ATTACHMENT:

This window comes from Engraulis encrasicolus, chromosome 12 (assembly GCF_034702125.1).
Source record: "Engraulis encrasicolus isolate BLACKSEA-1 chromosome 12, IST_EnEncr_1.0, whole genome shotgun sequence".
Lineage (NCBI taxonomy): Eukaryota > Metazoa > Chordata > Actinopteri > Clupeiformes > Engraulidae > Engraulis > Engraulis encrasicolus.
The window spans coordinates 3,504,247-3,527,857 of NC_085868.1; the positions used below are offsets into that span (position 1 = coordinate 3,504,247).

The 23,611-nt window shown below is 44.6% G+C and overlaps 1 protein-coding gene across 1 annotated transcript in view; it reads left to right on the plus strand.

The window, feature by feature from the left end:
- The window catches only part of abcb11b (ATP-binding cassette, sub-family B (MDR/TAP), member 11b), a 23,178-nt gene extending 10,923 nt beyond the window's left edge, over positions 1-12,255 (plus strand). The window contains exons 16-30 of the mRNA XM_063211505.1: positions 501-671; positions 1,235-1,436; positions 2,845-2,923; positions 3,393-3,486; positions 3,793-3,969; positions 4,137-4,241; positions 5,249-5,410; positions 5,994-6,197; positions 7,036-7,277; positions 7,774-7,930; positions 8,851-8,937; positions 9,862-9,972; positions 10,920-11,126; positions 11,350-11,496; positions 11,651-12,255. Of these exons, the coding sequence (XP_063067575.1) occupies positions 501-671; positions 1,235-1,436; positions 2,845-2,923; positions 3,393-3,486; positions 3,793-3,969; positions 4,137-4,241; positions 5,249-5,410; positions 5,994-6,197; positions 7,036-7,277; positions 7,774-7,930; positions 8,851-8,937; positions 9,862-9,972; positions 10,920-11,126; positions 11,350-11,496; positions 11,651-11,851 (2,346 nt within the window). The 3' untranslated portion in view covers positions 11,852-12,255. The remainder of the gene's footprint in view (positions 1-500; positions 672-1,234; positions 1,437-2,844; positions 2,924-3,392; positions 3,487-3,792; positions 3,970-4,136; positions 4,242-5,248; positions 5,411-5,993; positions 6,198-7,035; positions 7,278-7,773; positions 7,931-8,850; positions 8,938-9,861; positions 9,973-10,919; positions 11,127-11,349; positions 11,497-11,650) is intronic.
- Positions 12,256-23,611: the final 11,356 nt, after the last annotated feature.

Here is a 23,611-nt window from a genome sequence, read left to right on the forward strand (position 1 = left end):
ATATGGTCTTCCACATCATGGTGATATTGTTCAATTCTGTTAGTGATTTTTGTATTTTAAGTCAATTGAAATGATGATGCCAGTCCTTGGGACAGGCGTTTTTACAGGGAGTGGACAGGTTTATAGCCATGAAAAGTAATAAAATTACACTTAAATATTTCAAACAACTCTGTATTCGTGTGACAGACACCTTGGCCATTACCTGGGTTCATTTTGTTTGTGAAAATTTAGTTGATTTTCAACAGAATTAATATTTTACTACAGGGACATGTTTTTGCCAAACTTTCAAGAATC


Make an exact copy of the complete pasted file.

This window comes from Engraulis encrasicolus, chromosome 12 (assembly GCF_034702125.1).
Source record: "Engraulis encrasicolus isolate BLACKSEA-1 chromosome 12, IST_EnEncr_1.0, whole genome shotgun sequence".
Lineage (NCBI taxonomy): Eukaryota > Metazoa > Chordata > Actinopteri > Clupeiformes > Engraulidae > Engraulis > Engraulis encrasicolus.
The window spans coordinates 3,504,247-3,527,857 of NC_085868.1; the positions used below are offsets into that span (position 1 = coordinate 3,504,247).

The 23,611-nt window shown below is 44.6% G+C and overlaps 1 protein-coding gene across 1 annotated transcript in view; it reads left to right on the plus strand.

The window, feature by feature from the left end:
- The window catches only part of abcb11b (ATP-binding cassette, sub-family B (MDR/TAP), member 11b), a 23,178-nt gene extending 10,923 nt beyond the window's left edge, over positions 1-12,255 (plus strand). The window contains exons 16-30 of the mRNA XM_063211505.1: positions 501-671; positions 1,235-1,436; positions 2,845-2,923; positions 3,393-3,486; positions 3,793-3,969; positions 4,137-4,241; positions 5,249-5,410; positions 5,994-6,197; positions 7,036-7,277; positions 7,774-7,930; positions 8,851-8,937; positions 9,862-9,972; positions 10,920-11,126; positions 11,350-11,496; positions 11,651-12,255. Of these exons, the coding sequence (XP_063067575.1) occupies positions 501-671; positions 1,235-1,436; positions 2,845-2,923; positions 3,393-3,486; positions 3,793-3,969; positions 4,137-4,241; positions 5,249-5,410; positions 5,994-6,197; positions 7,036-7,277; positions 7,774-7,930; positions 8,851-8,937; positions 9,862-9,972; positions 10,920-11,126; positions 11,350-11,496; positions 11,651-11,851 (2,346 nt within the window). The 3' untranslated portion in view covers positions 11,852-12,255. The remainder of the gene's footprint in view (positions 1-500; positions 672-1,234; positions 1,437-2,844; positions 2,924-3,392; positions 3,487-3,792; positions 3,970-4,136; positions 4,242-5,248; positions 5,411-5,993; positions 6,198-7,035; positions 7,278-7,773; positions 7,931-8,850; positions 8,938-9,861; positions 9,973-10,919; positions 11,127-11,349; positions 11,497-11,650) is intronic.
- Positions 12,256-23,611: the final 11,356 nt, after the last annotated feature.

Here is a 23,611-nt window from a genome sequence, read left to right on the forward strand (position 1 = left end):
ATATGGTCTTCCACATCATGGTGATATTGTTCAATTCTGTTAGTGATTTTTGTATTTTAAGTCAATTGAAATGATGATGCCAGTCCTTGGGACAGGCGTTTTTACAGGGAGTGGACAGGTTTATAGCCATGAAAAGTAATAAAATTACACTTAAATATTTCAAACAACTCTGTATTCGTGTGACAGACACCTTGGCCATTACCTGGGTTCATTTTGTTTGTGAAAATTTAGTTGATTTTCAACAGAATTAATATTTTACTACAGGGACATGTTTTTGCCAAACTTTCAAGAATC